Tunisia, a small North African country, is often seen as a success story of the Arab uprisings after making strides towards consolidating its democracy. However, the economic woes that triggered the 2011 revolts have yet to be addressed and some citizens are unable to access sufficient nutrients as a result. These top 10 facts about hunger in Tunisia outline the issues that the country faces today in regards to food insecurity.
Top 10 Facts About Hunger in Tunisia
- There are a handful of factors that negatively impact Tunisia’s most vulnerable citizens’ access to a nutritional, balanced diet. According to the World Food Programme (WFP), those include a stagnant economy, high unemployment rates, regional disparities and dependence on cereal imports. Approximately 28 percent of the country’s rural-dwelling citizens are poor, coming out to around one million people.
- Due to the arid, dry nature of Tunisia’s location, water scarcity is a major roadblock when it comes to the country’s agricultural production. The International Development Research Centre reports that the country must import most of its basic foods and all of its livestock feed and focus its own agricultural efforts on high-value crops for export. Financial, technical and climate conditions are all major factors that impede an increase in domestic food production. Because of these conditions, Tunisia is heavily dependent on foreign trade for food.
- Food waste is a serious problem. Bread is the most wasted product with around 16 percent going uneaten. The Tunisian National Institute for Consumption states that food waste represents around 5 percent of food expenditures per year, coming out to the equivalent of about $197 million. The average family loses $7 on food waste per month.
- Tunisians most vulnerable to facing hunger are those living in rural areas, in the Central West and North West regions, as well as women and children. Poverty rates exceed 32 percent in the country’s Central West and North West regions. In addition, low-income rural households headed by women are especially at risk of hunger. Although physical access to food is virtually guaranteed nation-wide, economic barriers, such as price inflation and unemployment, pose a serious threat in achieving it.
- Hunger in Tunisia has led to some of its citizens facing a plethora of nutritional ailments. The most prominent of those include deficiencies in vitamins, minerals and obesity. The Food and Agriculture Organization of the United Nations (FAO) reports that anemia, or iron deficiency, was estimated at 31.2 percent for women of reproductive age (15-49) in 2016. Rates of this disorder in this demographic have been steadily increasing since 2010. According to the FAO, approximately 27.3 percent of the country’s adult population (over 18) was considered obese in 2016. This number is over 10 percent higher than in 2000.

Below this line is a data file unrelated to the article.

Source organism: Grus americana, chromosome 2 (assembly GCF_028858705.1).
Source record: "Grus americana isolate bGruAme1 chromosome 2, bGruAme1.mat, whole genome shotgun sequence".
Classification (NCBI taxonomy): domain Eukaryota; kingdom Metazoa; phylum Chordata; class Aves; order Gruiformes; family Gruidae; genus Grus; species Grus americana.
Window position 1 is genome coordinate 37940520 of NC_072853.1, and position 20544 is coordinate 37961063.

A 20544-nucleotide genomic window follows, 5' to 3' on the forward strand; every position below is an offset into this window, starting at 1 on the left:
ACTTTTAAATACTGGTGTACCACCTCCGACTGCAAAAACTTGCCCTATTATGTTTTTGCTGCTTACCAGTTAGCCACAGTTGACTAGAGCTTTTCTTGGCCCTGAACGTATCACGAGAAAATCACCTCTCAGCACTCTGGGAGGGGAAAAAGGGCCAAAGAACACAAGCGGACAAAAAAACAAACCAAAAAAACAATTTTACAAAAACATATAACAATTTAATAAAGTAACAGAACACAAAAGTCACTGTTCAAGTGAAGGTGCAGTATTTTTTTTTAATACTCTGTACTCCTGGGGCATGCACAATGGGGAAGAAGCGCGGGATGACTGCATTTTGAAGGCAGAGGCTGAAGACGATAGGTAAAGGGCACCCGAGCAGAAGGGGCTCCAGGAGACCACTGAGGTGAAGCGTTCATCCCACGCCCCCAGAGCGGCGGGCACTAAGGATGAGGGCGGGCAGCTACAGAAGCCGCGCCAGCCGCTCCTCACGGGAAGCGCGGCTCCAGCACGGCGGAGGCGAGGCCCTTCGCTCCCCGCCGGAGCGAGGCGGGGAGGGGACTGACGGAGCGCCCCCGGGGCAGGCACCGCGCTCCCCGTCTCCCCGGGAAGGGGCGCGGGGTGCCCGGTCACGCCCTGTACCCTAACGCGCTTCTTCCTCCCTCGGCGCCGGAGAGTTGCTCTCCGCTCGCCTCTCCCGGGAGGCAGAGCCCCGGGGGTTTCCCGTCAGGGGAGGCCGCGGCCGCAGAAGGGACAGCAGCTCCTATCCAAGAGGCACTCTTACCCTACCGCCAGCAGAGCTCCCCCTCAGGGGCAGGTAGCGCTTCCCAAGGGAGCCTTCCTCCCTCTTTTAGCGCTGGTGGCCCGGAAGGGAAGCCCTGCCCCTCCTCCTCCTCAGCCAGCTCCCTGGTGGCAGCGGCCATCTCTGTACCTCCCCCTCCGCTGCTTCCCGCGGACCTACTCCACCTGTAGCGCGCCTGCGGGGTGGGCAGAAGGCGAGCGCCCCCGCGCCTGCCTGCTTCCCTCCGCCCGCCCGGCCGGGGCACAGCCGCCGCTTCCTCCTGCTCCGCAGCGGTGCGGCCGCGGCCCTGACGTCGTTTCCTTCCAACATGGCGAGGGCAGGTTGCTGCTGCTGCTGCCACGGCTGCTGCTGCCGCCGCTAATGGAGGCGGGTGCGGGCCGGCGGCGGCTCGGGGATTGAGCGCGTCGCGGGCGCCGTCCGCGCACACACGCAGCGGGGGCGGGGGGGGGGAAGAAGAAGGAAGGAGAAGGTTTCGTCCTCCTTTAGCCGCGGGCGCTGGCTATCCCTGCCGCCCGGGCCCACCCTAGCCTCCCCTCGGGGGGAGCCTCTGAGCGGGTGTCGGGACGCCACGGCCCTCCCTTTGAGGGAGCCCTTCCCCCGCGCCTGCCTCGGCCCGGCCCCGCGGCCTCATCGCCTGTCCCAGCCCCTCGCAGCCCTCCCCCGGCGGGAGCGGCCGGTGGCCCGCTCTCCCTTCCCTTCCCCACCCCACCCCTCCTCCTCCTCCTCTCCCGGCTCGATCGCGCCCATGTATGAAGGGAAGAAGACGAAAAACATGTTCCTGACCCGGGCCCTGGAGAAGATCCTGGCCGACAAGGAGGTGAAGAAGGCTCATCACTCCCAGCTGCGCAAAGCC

- With a score of 7.9 out of 50, Tunisia has a low level of hunger according to the 2018 Global Hunger Index (GHI), and this number continues to trend downwards. In other words, fewer and fewer Tunisians go hungry each year. This an improvement from moderate levels of hunger recorded in 2000 when Tunisia had a score of 10.7. In 2018, the country was ranked 28th out of 119 qualifying countries. The GHI score is calculated based on four indicators: undernourishment, child wasting, child stunting and child mortality. As the score has improved over the last two decades, this indicates that these factors have been decreasing in frequency and that hunger in Tunisia is improving.
- Prevalence of stunting in children under the age of 5 has decreased by 5.7 percent since the year 2000 according. Currently, 10.9 percent of children of this category is considered to have stunted growth, meaning that their growth is below normal due to prolonged malnutrition. While the percentage of children affected has fallen since 2000, it is slowly on the incline, rising from 9 percent in 2005 to 10.9 percent last year.
- The mortality rate for children under the age of 5 is decreasing. Death is the most serious consequence of hunger, and children are the most vulnerable group. However, the percentage of children losing their lives before their fifth birthdays has more than halved since 2000, dropping from 3.4 percent to just 1.4 percent in 2018.
- Government-run National School Meals Programs to combat hunger in Tunisia reach approximately 260,000 children per month. Tunisia’s investment in school meals that reaches 125,000 girls and 135,000 boys in around 2,500 schools is fully funded by the government and totaled the equivalent of $13.2 million in the 2014/15 school year. The Tunisian government has also allocated the equivalent of $1.7 million for the construction and equipment of a pilot central kitchen and a first School Food Bank hub.
- Over the past two decades, Tunisian agriculture has made significant progress. The most notable improvements are achieving self-sufficiency in products such as milk, meat, fruit and vegetables, limiting import dependence and strengthening the country’s presence in foreign markets as a result of the good quality-price ratio of its products.
Overall, as demonstrated by these top 10 facts about hunger in Tunisia, the situation in the country is improving. Fewer people are, according to the data, going without food every year, and this trend shows no sign of stopping. The efforts today appear to be more concentrated on the nutritional density of food available than its access. While no situation is perfect, Tunisia has made and is still making strides towards minimizing food insecurity within its borders.
– Chelsey Crowne